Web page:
Articulated to the end of the elbow portion 14 of the first conduit section 12 by a swivel joint 19 is a second conduit section 20 in the form of an elbow presenting right angularly disposed straight portions 21 and 22. Joint 1?, the construction of which will be described in detail hereinafter, is designed to permit the second conduit section to be rotated relative to the first section 12 about an axis coincident with the central axis of the straight portion 21 of the second section. In the embodiment shown, the second section 20 is adapted to be rotated anticlockwise from the position in which it is shown in FIG. 2 with the straight portion 22 substantially upright to a position in which the straight portion is substantially horizontal.
Articulated to the straight portion 22 of the second con duit section 20 as by a joint 24 is a third conduit section 25, herein shown as comprising a elbow. Preferably, the joint 24 permits the third conduit section to be rotated through an angle of at least about an axis coincident with the central axis of the straight portion 22 of conduit section 20. Section 25, in turn, is articulated by a joint 29 with a fourth conduit section 30. As shown, the fourth conduit section comprises a relatively long straight portion 31 terminating in the end remote from the joint in a 90 elbow portion 32. The joint 29 preferably permits rotation of the section 39 through approximately 360 whereby the elbow portion 32 may be'presented in any desired radial direction with respect to the straight portion of the conduit.
A fifth conduit section 35 having a straight portion 36 and an elbow section 37 is articulated to the fourth conduit section by a joint 38. Preferably, the straight conduit portion 36 is somewhat shorter than the straight portion 31 to permit the fifth conduit section to be folded back adjacent the fourth section as shown in FIG. 3. As will be seen by reference to FIG. 2, the joint 38 connects the two elbow portions of the conduit sections for relative rotation so that the fifth section may be extended from the folded condition to form a relatively long outwardly reaching boom as shown in FIGS. 1 and 2.
Conduit section 35 is articulated by a joint 39 to a sixth conduit section 4-0 in the form of a 90 elbow.
Elbow secion 49 in turn is articulated by a joint 44 to a series. Valves V2 and V3 are similarly connected, the latter having its exhaust connected to the inlet ports of valves V4. The exhaust port of the latter valve is connected to a drain 103 leading to the reservoir R. By reason of this series connection, operation of any one valve cuts off pressure fluid supply for the succeeding valve of the series.
Valve V1 is connected by conduits 104 and 105 with opposite ends of actuator cylinder 65. A double check valve CV1 and flow regulating valves FV1 are interposed in the above connections. The flow control and check valves may be of any conventional type, the check valve being operative to prevent flow of fluid from the cylinder with the valve V1 closed while the ball checks are pilot operated to open position through control passages P to permit fluid to be exhausted from either end of the cylinder when the valve V1 is opened to direct fluid flow to the other end of the cylinder.
The conduit connections 104 and 105, which may include sections of flexible tubing or hose, lead to the associated control valve V1 which, with the companion valves, is located at a central control station. It will be apparent that by appropriate positioning of the valves V1, fluid may be directed to the actuator 65 to move the piston 63 in either direction to rotate the conduit section 20 about the swivel joint 19 or to lock fluid in the cylinder and thus positively restrain the piston against movement. Piston movements are transmitted to the conduit section 29 to raise or lower the conduit assembly as previously explained.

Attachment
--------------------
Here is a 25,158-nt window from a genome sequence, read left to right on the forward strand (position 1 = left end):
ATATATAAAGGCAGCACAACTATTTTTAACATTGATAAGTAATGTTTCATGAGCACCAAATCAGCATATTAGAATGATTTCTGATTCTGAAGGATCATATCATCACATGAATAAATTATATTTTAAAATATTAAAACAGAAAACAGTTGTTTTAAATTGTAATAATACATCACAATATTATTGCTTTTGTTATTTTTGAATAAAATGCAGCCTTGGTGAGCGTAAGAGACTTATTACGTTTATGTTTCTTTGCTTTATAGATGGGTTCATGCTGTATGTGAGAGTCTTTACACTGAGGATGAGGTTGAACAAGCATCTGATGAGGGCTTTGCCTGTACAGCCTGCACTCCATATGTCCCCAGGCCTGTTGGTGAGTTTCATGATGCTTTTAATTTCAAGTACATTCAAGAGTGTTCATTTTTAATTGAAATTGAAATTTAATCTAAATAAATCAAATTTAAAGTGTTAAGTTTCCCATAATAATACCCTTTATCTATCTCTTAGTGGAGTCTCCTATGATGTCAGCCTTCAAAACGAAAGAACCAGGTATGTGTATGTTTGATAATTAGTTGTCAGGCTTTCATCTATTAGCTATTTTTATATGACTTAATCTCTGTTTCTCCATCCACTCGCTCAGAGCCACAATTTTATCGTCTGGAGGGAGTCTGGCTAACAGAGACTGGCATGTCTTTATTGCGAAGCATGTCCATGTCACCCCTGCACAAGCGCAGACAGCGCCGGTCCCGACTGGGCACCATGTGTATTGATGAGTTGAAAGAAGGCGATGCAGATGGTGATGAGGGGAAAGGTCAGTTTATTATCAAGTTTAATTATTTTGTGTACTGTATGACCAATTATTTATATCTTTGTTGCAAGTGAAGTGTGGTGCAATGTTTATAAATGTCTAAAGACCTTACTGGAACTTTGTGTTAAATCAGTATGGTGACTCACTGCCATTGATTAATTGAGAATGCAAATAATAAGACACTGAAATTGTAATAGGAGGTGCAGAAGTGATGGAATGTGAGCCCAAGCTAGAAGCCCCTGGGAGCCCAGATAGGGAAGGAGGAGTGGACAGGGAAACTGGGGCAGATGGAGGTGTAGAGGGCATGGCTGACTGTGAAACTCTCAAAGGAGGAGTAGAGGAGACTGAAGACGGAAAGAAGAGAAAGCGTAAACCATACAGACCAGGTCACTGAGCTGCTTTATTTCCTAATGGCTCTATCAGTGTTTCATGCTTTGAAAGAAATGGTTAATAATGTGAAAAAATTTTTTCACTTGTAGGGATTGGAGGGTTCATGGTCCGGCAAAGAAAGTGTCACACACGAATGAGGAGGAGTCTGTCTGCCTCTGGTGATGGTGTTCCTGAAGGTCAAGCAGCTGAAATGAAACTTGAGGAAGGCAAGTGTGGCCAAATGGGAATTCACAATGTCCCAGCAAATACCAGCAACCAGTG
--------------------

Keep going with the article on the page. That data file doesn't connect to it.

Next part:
In a similar manner valve V2 is connected to opposite ends of actuator cylinder 75 by conduits 107 and 108 in which are interposed a double check valve CV2 and flow regulating valves VFZ. The valve V2 has a manual operator 109 by which it may be shifted between its operated and neutral positions. Valve V3 is similarly connected by conduits 110 and 111 with opposite ends of the actuator cylinder 85. A double check valve CV3 and flow control valves FV3 are interposed in the circuit connections as above explained. Valve V3 is provided with a manual operator 112 by which it may be shifted between the neutral and two operated positions.
Since actuator 63 is composed of two one-way rams, the connections between the cylinders 95 and the valve V4 differ somewhat from those above described. In this case, the valve V4, which has a manual operator 113, is connected by conduits 114 and 115 to the rod ends of the respective cylinders. The conduit connections include double check valve CV4 and flow control valves FV4. The various conduit connections also include needle valves NV for regulating fluid flow.
In accordance with another important aspect of the invention, novel means is incorporated in the hydraulic system which permits the pistons of the several actuators to move in either direction responsive to the application of a predetermined external force to the conduit assembly. More particularly, the conduit sections may be shifted relative to one another by an external force while the associated control valve remains closed. This enables the conduit assembly to adjust automatically to changes in the position of the tank or other terminal to which its free end is connected. By way of example, the conduit assembly when connected for transfer of fluid between ship and shore installations is enabled to automatically follow movements of the ship as it rises or falls, moves forwardly or rearwardly or toward or away from the dock to which it is moored.